This edition of the e-Lawyer is the third in a multi-part series which will address the enforcement of the covenants that regulate deed restricted communities (e.g. HOAs and Condominiums). For purposes of these articles, the term 'covenants' will include the restrictions found in Declarations, Articles of Incorporations, By-Laws, Rules & Regulations and Architectural Guidelines. These e-Lawyer articles, will not, however, address issues relating to the non-payment of assessments.
    In Part I (Volume V, Issue 4), we addressed the various options that may be available to community associations to enforce their covenants.
    In Part II (Volume V, Issue 5) , we addressed the mediation/litigation process that is now required for the enforcement of HOA covenants.
    In this Part III, we will address the arbitration process that is required by Chapter 718, Florida Statutes, for the resolution of most condominium disputes.
    Section 718.303(1), Florida Statutes, allows Condominium Associations to ultimately sue members, tenants, guests, and invitees when they violate the governing documents, the rules or Chapter 718. However, from and after 1999, Section 718.1255 has required that most such disputes first proceed through the following described mandatory, non-binding arbitration process before a lawsuit can be filed.

    In Part II of this series, we discussed the Chapter 720 requirement that HOA disputes first proceed through a mediation process. In that article we pointed out that mediators are independent, unbiased third parties who work with the Associations and the violators in an attempt to find some mutually satisfactory way to resolve the dispute. A mediator may not make decisions or issue final judgments or orders.

    In this part of the series, we move to the concept of arbitration. Unlike mediators, arbitrators are similar to judges and have the full authority and duty to decide who is right and who is wrong and to issue judgments and orders.


    In 1999, Section 718.1255 introduced the concept of 'mandatory non-binding arbitration' to condominiums. From a practical standpoint, this concept creates the following two step process:

a. If the violation is a 'dispute' as defined below, it must first go through a mandated arbitration process; however,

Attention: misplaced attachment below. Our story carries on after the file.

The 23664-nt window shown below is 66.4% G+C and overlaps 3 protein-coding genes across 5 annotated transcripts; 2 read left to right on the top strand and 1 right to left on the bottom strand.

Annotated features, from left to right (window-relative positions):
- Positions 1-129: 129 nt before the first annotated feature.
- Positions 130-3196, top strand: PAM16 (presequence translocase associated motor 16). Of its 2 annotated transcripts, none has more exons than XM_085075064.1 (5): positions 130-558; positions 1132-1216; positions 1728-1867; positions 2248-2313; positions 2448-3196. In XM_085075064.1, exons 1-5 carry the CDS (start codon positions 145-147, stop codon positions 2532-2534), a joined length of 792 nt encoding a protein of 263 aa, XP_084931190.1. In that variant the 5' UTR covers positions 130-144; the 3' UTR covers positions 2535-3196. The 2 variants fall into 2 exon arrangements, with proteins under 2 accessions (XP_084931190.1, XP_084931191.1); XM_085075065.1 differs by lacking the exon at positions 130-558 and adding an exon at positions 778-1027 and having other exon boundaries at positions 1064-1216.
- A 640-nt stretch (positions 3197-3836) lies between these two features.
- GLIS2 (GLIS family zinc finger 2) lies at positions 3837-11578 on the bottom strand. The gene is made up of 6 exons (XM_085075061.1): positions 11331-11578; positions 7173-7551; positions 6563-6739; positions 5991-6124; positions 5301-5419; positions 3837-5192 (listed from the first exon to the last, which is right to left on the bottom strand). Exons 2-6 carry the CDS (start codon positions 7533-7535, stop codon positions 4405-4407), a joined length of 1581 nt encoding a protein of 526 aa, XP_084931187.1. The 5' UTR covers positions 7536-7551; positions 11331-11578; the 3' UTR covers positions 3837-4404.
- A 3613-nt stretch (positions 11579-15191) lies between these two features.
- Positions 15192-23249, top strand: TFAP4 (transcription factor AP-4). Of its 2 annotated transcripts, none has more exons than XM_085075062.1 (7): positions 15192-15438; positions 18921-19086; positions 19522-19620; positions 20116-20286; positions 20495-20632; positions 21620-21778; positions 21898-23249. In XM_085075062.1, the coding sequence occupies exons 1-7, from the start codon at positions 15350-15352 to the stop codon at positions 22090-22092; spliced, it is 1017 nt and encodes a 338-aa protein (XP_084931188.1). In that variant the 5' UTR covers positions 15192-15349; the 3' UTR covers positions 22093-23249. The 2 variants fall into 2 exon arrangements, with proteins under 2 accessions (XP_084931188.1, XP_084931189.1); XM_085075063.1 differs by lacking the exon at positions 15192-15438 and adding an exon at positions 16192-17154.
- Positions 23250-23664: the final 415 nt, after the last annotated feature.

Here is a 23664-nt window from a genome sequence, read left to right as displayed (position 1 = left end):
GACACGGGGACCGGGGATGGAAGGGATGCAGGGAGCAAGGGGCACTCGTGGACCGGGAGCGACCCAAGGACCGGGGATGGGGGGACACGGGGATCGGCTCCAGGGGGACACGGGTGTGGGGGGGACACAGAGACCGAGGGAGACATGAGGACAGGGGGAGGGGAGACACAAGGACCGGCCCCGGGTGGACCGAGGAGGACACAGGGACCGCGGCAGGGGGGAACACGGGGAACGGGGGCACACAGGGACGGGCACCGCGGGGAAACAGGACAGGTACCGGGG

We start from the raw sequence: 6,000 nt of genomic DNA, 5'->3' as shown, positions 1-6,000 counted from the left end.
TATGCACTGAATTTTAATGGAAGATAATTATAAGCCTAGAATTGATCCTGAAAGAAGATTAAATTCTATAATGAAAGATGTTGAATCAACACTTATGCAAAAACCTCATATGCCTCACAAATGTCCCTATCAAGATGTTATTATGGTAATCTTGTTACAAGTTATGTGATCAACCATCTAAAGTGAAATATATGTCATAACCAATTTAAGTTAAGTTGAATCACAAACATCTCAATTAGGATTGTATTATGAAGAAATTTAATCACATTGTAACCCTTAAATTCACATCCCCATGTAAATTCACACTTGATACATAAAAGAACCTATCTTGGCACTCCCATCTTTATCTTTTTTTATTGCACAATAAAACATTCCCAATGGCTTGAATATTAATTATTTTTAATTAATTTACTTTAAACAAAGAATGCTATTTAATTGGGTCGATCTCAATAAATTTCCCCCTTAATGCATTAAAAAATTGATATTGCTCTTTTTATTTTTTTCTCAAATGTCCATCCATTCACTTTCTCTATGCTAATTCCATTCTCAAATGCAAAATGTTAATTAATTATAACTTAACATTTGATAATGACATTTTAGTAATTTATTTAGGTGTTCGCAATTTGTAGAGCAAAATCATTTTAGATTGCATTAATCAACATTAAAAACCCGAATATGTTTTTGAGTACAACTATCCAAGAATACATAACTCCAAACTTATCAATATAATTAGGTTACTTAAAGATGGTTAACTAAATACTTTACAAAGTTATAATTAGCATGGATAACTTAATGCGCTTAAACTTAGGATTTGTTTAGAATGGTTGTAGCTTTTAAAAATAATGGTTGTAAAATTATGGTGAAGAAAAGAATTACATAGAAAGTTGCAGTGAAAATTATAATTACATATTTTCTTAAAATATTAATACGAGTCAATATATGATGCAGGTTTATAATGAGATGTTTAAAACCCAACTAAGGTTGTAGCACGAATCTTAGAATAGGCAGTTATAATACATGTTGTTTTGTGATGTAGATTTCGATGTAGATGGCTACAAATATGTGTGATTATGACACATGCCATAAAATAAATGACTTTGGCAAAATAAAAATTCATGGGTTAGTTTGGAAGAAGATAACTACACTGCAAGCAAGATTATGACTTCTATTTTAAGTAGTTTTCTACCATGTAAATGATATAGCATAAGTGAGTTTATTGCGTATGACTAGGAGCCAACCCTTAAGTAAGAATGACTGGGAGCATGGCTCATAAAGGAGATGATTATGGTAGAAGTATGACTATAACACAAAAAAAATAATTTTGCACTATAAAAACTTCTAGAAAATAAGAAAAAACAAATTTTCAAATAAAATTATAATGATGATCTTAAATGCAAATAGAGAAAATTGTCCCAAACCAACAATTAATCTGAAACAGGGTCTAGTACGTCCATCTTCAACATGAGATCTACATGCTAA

b. If either party is dissatisfied with the arbitrator’s final decision, they may then take the same matter to the state court system, so long as they do so promptly.


    The matters that must be arbitrated are defined in Chapter 718 as 'disputes'. From a practical standpoint, this means that all matters must be arbitrated except the following:

1. Matters concerning the title to units or common elements;
2. Matters concerning warranties;
3. Matters concerning assessments;
4. Evictions of tenants;
5. Disputes between unit owners;
6. Questions relating to the fiduciary duty of board members; and
7. Damage claims relating to the Association’s failure to properly maintain units or the common elements.


    Section 718.1255, Florida Statutes, and Chapter 61B-45, Florida Administrative Code, require the following arbitration process:

     1. First, at least one letter must be mailed to the alleged violator. That letter must, at a minimum, meet the following criteria:

    a. Be properly addressed;
    b. Identify the alleged violation;
    c. Describe the required cure;
    d. Provide the time period for the completion of the cure; and
    e. Warn of the consequence of the failure to comply.

    This step was already required by Florida case law, so no additional burden was imposed on Associations by this required step. While only one letter is legally required, prudence dictates that at least two letters be mailed, with at least one of them being sent by certified mail.